BEAUTY IN YOUR BACK YARD Written by Tricia Mann


BUTTERLONDON.COM With a name like butter LONDON, you never would guess that eco-chic nail


lacquer line is from Seattle. Their products are formulated without the use of the harmful ingredients like formaldehyde, toluene, DBP or parabens. With

From the same people that brought you the Sonicare toothbrush, Clarisonic uses

fashion-forward colors and packaging, it’s no wonder that creative director

the same technology to give your face a deep clean. A staple for any skincare

Nonie Creme has donned the nails at runway shows for Betsey Johnson and

routine, this Bellevue-based beauty tool helps to exfoliate and even remove

Alexander Wang.

black heads. Just add your favorite cleanser and let it do all the dirty work.

SUPERNATURALENERGYBALLS.COM The Accidental Beauty Product Your skin is an immediate indicator of your internal health and reflects the changes going on inside your body. Proper nutrition enhances your skin’s natural glow and can repair imbalances that lead to breakouts, as well as other skin conditions such as rosacea. Sadee Whip discovered a way to pack


all of the essential nutrients in the most digestible single source; chocolate. She calls her Ballard-based creation SuperNatural Energy Balls. During the

This line of globally distributed anti-aging and treatment skincare started in the

nearly two years of initial beta testing, she got alot of interesting feedback

emerald city. They are known for their bt-Cocktail, a three-part system featuring

on her product. “We started getting reports almost immediately of effortless

some of the most advanced ingredients available on the market including ATP

weight-loss and many users started telling us about all the compliments they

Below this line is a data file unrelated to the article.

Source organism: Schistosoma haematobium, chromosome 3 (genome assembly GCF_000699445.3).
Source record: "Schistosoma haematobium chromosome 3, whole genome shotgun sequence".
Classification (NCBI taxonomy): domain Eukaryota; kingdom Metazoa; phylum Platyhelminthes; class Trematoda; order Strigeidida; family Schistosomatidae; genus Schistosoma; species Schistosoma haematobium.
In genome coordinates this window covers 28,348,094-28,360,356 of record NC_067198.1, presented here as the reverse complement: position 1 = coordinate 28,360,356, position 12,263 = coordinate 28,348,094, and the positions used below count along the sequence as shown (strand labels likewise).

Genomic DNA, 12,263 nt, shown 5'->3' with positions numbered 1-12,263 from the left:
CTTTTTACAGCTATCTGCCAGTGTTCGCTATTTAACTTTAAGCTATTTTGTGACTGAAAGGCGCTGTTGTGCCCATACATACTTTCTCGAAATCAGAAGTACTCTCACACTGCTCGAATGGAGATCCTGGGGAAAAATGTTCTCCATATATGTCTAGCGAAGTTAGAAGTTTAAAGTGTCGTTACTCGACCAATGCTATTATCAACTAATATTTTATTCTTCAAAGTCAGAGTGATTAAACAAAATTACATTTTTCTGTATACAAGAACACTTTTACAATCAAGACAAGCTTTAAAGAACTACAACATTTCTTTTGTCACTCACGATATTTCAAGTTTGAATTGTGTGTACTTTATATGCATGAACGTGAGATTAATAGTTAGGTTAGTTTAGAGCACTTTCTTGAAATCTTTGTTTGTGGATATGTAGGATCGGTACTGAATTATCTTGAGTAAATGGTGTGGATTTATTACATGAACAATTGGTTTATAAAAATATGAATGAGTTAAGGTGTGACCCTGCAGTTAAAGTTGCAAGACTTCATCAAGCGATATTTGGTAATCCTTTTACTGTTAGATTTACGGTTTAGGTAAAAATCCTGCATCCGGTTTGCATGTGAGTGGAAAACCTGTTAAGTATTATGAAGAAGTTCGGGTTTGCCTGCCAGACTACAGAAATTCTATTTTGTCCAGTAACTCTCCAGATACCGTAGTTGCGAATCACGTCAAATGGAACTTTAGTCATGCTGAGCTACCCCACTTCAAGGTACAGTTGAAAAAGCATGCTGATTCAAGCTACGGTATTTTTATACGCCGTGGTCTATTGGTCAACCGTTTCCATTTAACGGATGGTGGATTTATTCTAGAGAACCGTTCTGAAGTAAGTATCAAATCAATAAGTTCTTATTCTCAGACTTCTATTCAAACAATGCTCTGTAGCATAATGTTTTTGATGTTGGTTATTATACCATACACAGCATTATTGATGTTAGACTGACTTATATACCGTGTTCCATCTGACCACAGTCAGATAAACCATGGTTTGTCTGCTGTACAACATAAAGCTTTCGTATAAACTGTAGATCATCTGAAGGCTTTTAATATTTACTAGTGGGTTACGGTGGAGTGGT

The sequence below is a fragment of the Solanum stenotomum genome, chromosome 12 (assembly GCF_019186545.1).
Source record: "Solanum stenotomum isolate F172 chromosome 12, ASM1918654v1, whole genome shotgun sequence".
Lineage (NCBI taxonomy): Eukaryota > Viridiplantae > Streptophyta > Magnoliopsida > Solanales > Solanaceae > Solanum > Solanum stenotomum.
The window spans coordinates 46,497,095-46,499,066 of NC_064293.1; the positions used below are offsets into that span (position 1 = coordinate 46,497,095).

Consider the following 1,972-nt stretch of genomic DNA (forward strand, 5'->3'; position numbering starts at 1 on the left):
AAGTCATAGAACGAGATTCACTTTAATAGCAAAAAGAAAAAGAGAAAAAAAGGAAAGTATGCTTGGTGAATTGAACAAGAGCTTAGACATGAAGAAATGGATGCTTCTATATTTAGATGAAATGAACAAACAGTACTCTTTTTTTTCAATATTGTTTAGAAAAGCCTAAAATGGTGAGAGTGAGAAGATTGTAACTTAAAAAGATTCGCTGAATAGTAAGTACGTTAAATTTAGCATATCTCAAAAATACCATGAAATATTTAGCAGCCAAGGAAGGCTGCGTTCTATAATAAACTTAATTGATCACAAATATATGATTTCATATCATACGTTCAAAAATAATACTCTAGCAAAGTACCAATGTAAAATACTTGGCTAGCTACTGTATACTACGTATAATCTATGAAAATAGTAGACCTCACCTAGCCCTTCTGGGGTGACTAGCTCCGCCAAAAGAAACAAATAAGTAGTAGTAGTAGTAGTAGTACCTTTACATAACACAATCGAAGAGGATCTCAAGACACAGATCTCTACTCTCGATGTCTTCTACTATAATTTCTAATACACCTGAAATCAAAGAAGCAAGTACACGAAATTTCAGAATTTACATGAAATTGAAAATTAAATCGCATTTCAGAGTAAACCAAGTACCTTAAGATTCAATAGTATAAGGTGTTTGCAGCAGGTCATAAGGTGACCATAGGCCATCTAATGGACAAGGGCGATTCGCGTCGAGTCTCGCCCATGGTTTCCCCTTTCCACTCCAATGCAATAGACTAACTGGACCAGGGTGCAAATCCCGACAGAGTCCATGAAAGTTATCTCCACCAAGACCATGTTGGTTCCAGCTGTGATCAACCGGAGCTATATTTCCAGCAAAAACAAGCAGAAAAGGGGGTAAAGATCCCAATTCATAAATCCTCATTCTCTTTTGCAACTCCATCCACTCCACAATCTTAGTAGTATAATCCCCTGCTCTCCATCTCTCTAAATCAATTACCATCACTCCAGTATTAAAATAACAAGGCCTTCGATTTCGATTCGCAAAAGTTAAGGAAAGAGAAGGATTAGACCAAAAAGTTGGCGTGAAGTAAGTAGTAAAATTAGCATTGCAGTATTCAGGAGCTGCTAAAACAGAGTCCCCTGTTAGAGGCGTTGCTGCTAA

(adenosine triphosphate) to help increase beneficial cellular activities. They

were getting on their glow,” Whip stated. “People were telling us that skin

even have a company-owned spa in SoDo.

conditions like wrinkles and blotchiness were clearing.” Who could complain when the all raw, organic superfood supplement also looks and tastes like a chocolate truffle?


The Northwestern most point in the contiguous U.S. is Cape Flattery on Washington's Olympic Peninsula.


“I believe in the people that I hire,” Becker said. “They are talented, hard-working, passionate and are always learning something new.” When done just right, the mingling of human touch, dim light, sweet aromas and calming oasitic sounds can conjure up quite a state of bliss. Enter Ananya Spa. What began as a small massage practice in 2003 has flourished into one of Seattle’s premier day spas specializing in massage, facials, nail care, waxing and body treatments. Ananya Spa owner Julianne Becker strives to create u n f o r g e t t a b l e c l i e n t e x p e r i e n c e s b y maintaining a well-educated team of massage

Written by Loren Boyd Photography by Hanne Zak